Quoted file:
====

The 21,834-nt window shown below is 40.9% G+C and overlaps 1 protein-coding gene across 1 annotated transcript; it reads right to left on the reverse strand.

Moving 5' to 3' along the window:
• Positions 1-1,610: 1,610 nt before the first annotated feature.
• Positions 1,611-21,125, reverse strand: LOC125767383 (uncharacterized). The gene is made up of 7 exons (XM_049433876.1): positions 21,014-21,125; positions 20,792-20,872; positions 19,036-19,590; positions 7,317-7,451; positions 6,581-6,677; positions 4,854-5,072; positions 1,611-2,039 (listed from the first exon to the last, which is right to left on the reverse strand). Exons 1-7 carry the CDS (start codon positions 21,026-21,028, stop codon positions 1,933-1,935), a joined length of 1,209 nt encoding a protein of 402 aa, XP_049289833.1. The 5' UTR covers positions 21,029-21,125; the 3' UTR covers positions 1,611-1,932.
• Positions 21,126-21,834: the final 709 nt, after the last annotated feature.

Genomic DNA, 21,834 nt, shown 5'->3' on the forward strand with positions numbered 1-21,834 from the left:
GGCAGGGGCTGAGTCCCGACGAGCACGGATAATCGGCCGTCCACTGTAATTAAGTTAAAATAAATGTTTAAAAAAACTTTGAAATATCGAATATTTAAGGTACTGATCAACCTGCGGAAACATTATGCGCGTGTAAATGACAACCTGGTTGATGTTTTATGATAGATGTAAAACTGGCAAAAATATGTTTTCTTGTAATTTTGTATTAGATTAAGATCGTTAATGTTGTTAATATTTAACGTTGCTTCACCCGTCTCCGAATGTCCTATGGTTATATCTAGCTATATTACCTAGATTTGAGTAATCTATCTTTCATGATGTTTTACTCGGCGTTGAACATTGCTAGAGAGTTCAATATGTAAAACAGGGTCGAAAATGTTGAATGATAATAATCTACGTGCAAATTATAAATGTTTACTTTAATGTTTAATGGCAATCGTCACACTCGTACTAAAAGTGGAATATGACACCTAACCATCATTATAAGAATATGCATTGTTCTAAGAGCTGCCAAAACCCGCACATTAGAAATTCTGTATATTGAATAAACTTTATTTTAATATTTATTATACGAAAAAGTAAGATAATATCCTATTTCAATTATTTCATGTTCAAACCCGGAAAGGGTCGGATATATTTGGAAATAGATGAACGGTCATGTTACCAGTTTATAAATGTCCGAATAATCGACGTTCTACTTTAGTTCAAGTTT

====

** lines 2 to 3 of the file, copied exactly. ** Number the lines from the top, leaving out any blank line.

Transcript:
Moving 5' to 3' along the window:
• Positions 1-1,610: 1,610 nt before the first annotated feature.